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6541.0.30.001 - Microdata: Income and Housing, Australia, 2011-12 Quality Declaration 
Latest ISSUE Released at 11:30 AM (CANBERRA TIME) 04/10/2013   
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This document was added 02/06/2014.



alt="" USING THE CURF


About the CURFs
Contents of the CURFs
SIH Basic CURF File Contents
SIH Expanded CURF File Contents
Notes on Specific Data Items
Reliability of Estimates

ABOUT THE CURFs

The 2011-12 SIH Basic and Expanded CURFs contain 4 separate record level files which are described, along with information about record level identifiers, in the File Structure document on the Summary tab. Subject to the limitations of sample size, the data classifications used, and the conditions of use, it is possible to interrogate the data, produce tabulations and undertake statistical analyses to individual specifications.

The 2011–12 CURFs contain unit records relating to almost all of the survey respondents. The data are released under the Census and Statistics Act 1905, which has provision for the release of data in the form of unit records where the information is not likely to enable the identification of a particular person or organisation. Accordingly, there are no names or addresses of survey respondents on the CURFs and other steps, including the following list of actions, have been taken to protect the confidentiality of respondents:

    • For the Basic CURF, persons were removed from households with seven or more persons to reduce them to a maximum household size of six. For the Expanded CURF, persons were removed from households with nine or more persons to reduce them to a maximum household size of eight. This was done across a variety of ages and in ways that minimised the impact on family and relationship coding of other people in the household. This also resulted in the deletion of several whole income units, mainly comprising a single person record only.
    • The level of detail for many data items has been reduced (e.g. state of usual residence of the ACT and the NT have been combined as ACT/NT for the Basic CURF, but shown individually for the Expanded CURF; area of usual residence for the ACT and NT has not been made available on the CURFs).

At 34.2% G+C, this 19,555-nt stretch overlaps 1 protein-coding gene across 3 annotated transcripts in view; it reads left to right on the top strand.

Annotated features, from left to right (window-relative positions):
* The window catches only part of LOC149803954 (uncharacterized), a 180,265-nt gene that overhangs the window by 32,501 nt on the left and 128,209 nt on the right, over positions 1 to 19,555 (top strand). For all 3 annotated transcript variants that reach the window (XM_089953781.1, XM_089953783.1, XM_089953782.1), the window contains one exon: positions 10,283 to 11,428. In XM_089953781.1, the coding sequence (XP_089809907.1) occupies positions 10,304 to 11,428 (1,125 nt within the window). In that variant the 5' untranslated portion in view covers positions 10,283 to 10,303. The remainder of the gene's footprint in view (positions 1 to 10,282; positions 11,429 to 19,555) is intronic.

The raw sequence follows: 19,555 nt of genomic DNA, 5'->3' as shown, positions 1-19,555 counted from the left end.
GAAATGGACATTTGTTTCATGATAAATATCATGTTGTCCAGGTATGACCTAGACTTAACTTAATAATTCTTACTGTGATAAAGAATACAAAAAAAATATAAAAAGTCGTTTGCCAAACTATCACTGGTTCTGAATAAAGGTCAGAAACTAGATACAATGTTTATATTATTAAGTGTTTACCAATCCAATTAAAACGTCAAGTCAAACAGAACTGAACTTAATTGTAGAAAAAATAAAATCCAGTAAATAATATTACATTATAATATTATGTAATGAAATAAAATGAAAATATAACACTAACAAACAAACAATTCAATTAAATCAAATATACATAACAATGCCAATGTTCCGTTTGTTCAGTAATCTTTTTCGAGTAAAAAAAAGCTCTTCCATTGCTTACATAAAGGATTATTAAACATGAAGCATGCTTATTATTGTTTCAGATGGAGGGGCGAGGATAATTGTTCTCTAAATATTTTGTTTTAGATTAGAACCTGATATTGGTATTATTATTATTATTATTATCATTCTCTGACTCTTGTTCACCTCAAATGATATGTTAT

• Most income items, and some wealth, expenditure and loan data have been perturbed.
    • Some variables have had values ranged, collapsed or topcoded.
    • Changes have been made to some records to protect against identification. Amendments have been made to household level variables and/or person level variables such as geography, age, educational qualifications, industry and/or occupation.
As a consequence, aggregated data obtained from the CURFs are slightly different to that published in Household Income and Income Distribution, Australia, 2011–12 (cat. no. 6523.0), Household Wealth and Wealth Distribution, Australia, 2011–12 (cat. no. 6554.0) and Housing Occupancy and Costs, Australia, 2011–12 (cat. no. 4130.0). Information about comparisons of published estimates and estimates produced from the CURFs for key items and populations is available through the Reconciliation of the CURF Data document on the Summary tab.

Steps to confidentialise the datasets made available on the CURFs are undertaken in such a way as to ensure the integrity of the datasets and optimise the content, while maintaining the confidentiality of respondents. Intending purchasers should ensure that the data they require at the level of detail they require are available on the CURFs; data obtained in the survey but not contained on the CURFs may be available in tabulated form on request. The Data Item List document in the Summary tab contains information about the list of data items and categories on the SIH 2011-12 Basic and Expanded CURFs which is available as a datacube from the Downloads tab.

CONTENTS OF THE CURFs


    This section provides details of the files included on each of the Basic and Expanded CURFs.

SIH BASIC CURF FILE CONTENTS

    The SIH Basic CURF distributed on CD–ROM or via the RADL contains the following files:

Raw data:

    These files contain the raw confidentialised survey data in hierarchical comma delimited ASCII text format.

    SIH12B.CSV contains all levels data

    SIH12BH.CSV contains the Household level data

    SIH12BI.CSV contains the Income unit level data

    SIH12BP.CSV contains the Person level data

    SIH12BL.CSV contains the Loans level data